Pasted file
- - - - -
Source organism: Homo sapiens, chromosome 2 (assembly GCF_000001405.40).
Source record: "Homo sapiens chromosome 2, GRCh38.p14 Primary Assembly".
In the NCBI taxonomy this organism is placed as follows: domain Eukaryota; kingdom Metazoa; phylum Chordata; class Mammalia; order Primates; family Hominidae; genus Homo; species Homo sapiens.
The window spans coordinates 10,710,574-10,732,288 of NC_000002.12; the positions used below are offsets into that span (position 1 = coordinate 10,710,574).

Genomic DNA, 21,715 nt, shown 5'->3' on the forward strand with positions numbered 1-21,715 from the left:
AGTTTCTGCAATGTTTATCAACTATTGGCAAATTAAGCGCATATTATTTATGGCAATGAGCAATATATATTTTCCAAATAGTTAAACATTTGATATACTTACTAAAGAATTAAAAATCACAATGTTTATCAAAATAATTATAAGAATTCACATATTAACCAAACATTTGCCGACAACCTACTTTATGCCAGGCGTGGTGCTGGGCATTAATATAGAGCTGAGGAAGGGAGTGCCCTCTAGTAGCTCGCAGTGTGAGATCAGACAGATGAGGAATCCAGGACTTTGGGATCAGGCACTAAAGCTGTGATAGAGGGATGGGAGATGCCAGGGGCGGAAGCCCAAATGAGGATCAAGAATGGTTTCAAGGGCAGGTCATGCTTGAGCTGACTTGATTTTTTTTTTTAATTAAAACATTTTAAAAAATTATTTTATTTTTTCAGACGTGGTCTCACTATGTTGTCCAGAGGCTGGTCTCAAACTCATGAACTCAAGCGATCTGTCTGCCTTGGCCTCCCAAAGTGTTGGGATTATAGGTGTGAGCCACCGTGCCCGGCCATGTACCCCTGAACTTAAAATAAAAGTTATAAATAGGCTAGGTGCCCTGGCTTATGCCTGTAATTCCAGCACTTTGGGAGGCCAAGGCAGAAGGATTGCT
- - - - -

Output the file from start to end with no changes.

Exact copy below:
Source organism: Homo sapiens, chromosome 2 (assembly GCF_000001405.40).
Source record: "Homo sapiens chromosome 2, GRCh38.p14 Primary Assembly".
In the NCBI taxonomy this organism is placed as follows: domain Eukaryota; kingdom Metazoa; phylum Chordata; class Mammalia; order Primates; family Hominidae; genus Homo; species Homo sapiens.
The window spans coordinates 10,710,574-10,732,288 of NC_000002.12; the positions used below are offsets into that span (position 1 = coordinate 10,710,574).

Genomic DNA, 21,715 nt, shown 5'->3' on the forward strand with positions numbered 1-21,715 from the left:
AGTTTCTGCAATGTTTATCAACTATTGGCAAATTAAGCGCATATTATTTATGGCAATGAGCAATATATATTTTCCAAATAGTTAAACATTTGATATACTTACTAAAGAATTAAAAATCACAATGTTTATCAAAATAATTATAAGAATTCACATATTAACCAAACATTTGCCGACAACCTACTTTATGCCAGGCGTGGTGCTGGGCATTAATATAGAGCTGAGGAAGGGAGTGCCCTCTAGTAGCTCGCAGTGTGAGATCAGACAGATGAGGAATCCAGGACTTTGGGATCAGGCACTAAAGCTGTGATAGAGGGATGGGAGATGCCAGGGGCGGAAGCCCAAATGAGGATCAAGAATGGTTTCAAGGGCAGGTCATGCTTGAGCTGACTTGATTTTTTTTTTTAATTAAAACATTTTAAAAAATTATTTTATTTTTTCAGACGTGGTCTCACTATGTTGTCCAGAGGCTGGTCTCAAACTCATGAACTCAAGCGATCTGTCTGCCTTGGCCTCCCAAAGTGTTGGGATTATAGGTGTGAGCCACCGTGCCCGGCCATGTACCCCTGAACTTAAAATAAAAGTTATAAATAGGCTAGGTGCCCTGGCTTATGCCTGTAATTCCAGCACTTTGGGAGGCCAAGGCAGAAGGATTGCT